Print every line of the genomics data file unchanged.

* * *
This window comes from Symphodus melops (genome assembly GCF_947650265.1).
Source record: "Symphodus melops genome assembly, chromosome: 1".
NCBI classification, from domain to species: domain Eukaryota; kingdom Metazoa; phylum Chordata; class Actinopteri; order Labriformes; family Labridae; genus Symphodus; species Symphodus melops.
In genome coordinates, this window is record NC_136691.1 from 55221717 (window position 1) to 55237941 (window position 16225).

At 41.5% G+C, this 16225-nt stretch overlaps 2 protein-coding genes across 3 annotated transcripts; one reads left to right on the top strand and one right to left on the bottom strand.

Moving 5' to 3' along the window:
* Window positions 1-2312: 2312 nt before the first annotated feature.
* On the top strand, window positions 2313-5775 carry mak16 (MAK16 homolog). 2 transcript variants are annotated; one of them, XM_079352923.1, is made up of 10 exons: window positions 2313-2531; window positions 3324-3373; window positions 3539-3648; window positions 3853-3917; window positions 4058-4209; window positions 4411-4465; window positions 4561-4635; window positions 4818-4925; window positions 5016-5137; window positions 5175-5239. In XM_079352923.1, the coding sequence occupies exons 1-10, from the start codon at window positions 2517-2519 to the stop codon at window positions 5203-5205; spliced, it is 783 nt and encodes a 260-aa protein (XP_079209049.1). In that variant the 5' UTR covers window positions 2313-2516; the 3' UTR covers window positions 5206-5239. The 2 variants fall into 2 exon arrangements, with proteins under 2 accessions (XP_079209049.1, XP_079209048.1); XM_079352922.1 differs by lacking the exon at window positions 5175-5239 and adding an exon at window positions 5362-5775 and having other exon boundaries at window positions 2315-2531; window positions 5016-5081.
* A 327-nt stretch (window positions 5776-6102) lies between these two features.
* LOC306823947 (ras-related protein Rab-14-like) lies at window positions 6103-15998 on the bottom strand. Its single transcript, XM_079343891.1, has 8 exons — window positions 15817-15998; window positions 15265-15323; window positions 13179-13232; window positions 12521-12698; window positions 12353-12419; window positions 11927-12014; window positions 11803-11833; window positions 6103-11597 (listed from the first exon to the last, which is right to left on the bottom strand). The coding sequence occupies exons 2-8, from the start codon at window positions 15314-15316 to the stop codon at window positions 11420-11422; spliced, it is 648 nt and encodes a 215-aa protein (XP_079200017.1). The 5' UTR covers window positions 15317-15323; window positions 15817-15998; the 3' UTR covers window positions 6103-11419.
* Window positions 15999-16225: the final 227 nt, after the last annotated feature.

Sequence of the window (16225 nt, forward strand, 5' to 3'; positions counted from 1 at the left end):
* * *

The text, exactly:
This window comes from Symphodus melops (genome assembly GCF_947650265.1).
Source record: "Symphodus melops genome assembly, chromosome: 1".
NCBI classification, from domain to species: domain Eukaryota; kingdom Metazoa; phylum Chordata; class Actinopteri; order Labriformes; family Labridae; genus Symphodus; species Symphodus melops.
In genome coordinates, this window is record NC_136691.1 from 55221717 (window position 1) to 55237941 (window position 16225).

At 41.5% G+C, this 16225-nt stretch overlaps 2 protein-coding genes across 3 annotated transcripts; one reads left to right on the top strand and one right to left on the bottom strand.

Moving 5' to 3' along the window:
* Window positions 1-2312: 2312 nt before the first annotated feature.
* On the top strand, window positions 2313-5775 carry mak16 (MAK16 homolog). 2 transcript variants are annotated; one of them, XM_079352923.1, is made up of 10 exons: window positions 2313-2531; window positions 3324-3373; window positions 3539-3648; window positions 3853-3917; window positions 4058-4209; window positions 4411-4465; window positions 4561-4635; window positions 4818-4925; window positions 5016-5137; window positions 5175-5239. In XM_079352923.1, the coding sequence occupies exons 1-10, from the start codon at window positions 2517-2519 to the stop codon at window positions 5203-5205; spliced, it is 783 nt and encodes a 260-aa protein (XP_079209049.1). In that variant the 5' UTR covers window positions 2313-2516; the 3' UTR covers window positions 5206-5239. The 2 variants fall into 2 exon arrangements, with proteins under 2 accessions (XP_079209049.1, XP_079209048.1); XM_079352922.1 differs by lacking the exon at window positions 5175-5239 and adding an exon at window positions 5362-5775 and having other exon boundaries at window positions 2315-2531; window positions 5016-5081.
* A 327-nt stretch (window positions 5776-6102) lies between these two features.
* LOC306823947 (ras-related protein Rab-14-like) lies at window positions 6103-15998 on the bottom strand. Its single transcript, XM_079343891.1, has 8 exons — window positions 15817-15998; window positions 15265-15323; window positions 13179-13232; window positions 12521-12698; window positions 12353-12419; window positions 11927-12014; window positions 11803-11833; window positions 6103-11597 (listed from the first exon to the last, which is right to left on the bottom strand). The coding sequence occupies exons 2-8, from the start codon at window positions 15314-15316 to the stop codon at window positions 11420-11422; spliced, it is 648 nt and encodes a 215-aa protein (XP_079200017.1). The 5' UTR covers window positions 15317-15323; window positions 15817-15998; the 3' UTR covers window positions 6103-11419.
* Window positions 15999-16225: the final 227 nt, after the last annotated feature.

Sequence of the window (16225 nt, forward strand, 5' to 3'; positions counted from 1 at the left end):